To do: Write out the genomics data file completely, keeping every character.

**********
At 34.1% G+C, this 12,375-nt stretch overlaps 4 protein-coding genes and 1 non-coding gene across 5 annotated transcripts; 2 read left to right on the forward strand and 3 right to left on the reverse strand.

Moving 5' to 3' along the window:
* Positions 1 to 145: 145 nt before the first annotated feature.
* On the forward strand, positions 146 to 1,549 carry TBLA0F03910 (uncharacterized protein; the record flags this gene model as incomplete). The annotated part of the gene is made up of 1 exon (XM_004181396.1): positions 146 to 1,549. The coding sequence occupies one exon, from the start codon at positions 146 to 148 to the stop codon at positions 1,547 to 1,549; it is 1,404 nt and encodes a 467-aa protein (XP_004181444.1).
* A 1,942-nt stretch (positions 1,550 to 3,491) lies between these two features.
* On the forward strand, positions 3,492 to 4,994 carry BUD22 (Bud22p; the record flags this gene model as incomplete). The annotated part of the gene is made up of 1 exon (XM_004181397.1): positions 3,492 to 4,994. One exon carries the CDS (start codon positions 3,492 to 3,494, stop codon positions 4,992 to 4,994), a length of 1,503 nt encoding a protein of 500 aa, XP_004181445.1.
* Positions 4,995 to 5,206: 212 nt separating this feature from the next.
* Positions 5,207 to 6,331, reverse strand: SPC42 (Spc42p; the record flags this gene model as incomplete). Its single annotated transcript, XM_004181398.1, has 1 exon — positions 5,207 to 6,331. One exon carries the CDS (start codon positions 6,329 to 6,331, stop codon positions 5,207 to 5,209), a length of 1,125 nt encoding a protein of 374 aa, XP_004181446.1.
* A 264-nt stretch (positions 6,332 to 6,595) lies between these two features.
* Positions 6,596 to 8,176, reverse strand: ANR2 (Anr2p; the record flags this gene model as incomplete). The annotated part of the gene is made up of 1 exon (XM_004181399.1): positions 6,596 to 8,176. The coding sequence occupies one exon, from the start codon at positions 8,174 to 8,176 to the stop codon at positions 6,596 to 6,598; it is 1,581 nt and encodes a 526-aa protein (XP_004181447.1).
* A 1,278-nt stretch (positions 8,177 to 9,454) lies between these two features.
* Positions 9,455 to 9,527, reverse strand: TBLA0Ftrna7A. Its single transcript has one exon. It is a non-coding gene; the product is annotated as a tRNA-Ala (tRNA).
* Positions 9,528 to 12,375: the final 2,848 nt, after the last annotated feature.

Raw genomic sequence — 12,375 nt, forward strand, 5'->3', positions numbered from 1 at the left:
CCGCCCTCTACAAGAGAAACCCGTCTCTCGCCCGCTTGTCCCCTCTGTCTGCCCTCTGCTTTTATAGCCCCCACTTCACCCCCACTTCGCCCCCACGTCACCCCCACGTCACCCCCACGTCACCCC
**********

At 34.1% G+C, this 12,375-nt stretch overlaps 4 protein-coding genes and 1 non-coding gene across 5 annotated transcripts; 2 read left to right on the forward strand and 3 right to left on the reverse strand.

Moving 5' to 3' along the window:
* Positions 1 to 145: 145 nt before the first annotated feature.
* On the forward strand, positions 146 to 1,549 carry TBLA0F03910 (uncharacterized protein; the record flags this gene model as incomplete). The annotated part of the gene is made up of 1 exon (XM_004181396.1): positions 146 to 1,549. The coding sequence occupies one exon, from the start codon at positions 146 to 148 to the stop codon at positions 1,547 to 1,549; it is 1,404 nt and encodes a 467-aa protein (XP_004181444.1).
* A 1,942-nt stretch (positions 1,550 to 3,491) lies between these two features.
* On the forward strand, positions 3,492 to 4,994 carry BUD22 (Bud22p; the record flags this gene model as incomplete). The annotated part of the gene is made up of 1 exon (XM_004181397.1): positions 3,492 to 4,994. One exon carries the CDS (start codon positions 3,492 to 3,494, stop codon positions 4,992 to 4,994), a length of 1,503 nt encoding a protein of 500 aa, XP_004181445.1.
* Positions 4,995 to 5,206: 212 nt separating this feature from the next.
* Positions 5,207 to 6,331, reverse strand: SPC42 (Spc42p; the record flags this gene model as incomplete). Its single annotated transcript, XM_004181398.1, has 1 exon — positions 5,207 to 6,331. One exon carries the CDS (start codon positions 6,329 to 6,331, stop codon positions 5,207 to 5,209), a length of 1,125 nt encoding a protein of 374 aa, XP_004181446.1.
* A 264-nt stretch (positions 6,332 to 6,595) lies between these two features.
* Positions 6,596 to 8,176, reverse strand: ANR2 (Anr2p; the record flags this gene model as incomplete). The annotated part of the gene is made up of 1 exon (XM_004181399.1): positions 6,596 to 8,176. The coding sequence occupies one exon, from the start codon at positions 8,174 to 8,176 to the stop codon at positions 6,596 to 6,598; it is 1,581 nt and encodes a 526-aa protein (XP_004181447.1).
* A 1,278-nt stretch (positions 8,177 to 9,454) lies between these two features.
* Positions 9,455 to 9,527, reverse strand: TBLA0Ftrna7A. Its single transcript has one exon. It is a non-coding gene; the product is annotated as a tRNA-Ala (tRNA).
* Positions 9,528 to 12,375: the final 2,848 nt, after the last annotated feature.

Raw genomic sequence — 12,375 nt, forward strand, 5'->3', positions numbered from 1 at the left:
CCGCCCTCTACAAGAGAAACCCGTCTCTCGCCCGCTTGTCCCCTCTGTCTGCCCTCTGCTTTTATAGCCCCCACTTCACCCCCACTTCGCCCCCACGTCACCCCCACGTCACCCCCACGTCACCCC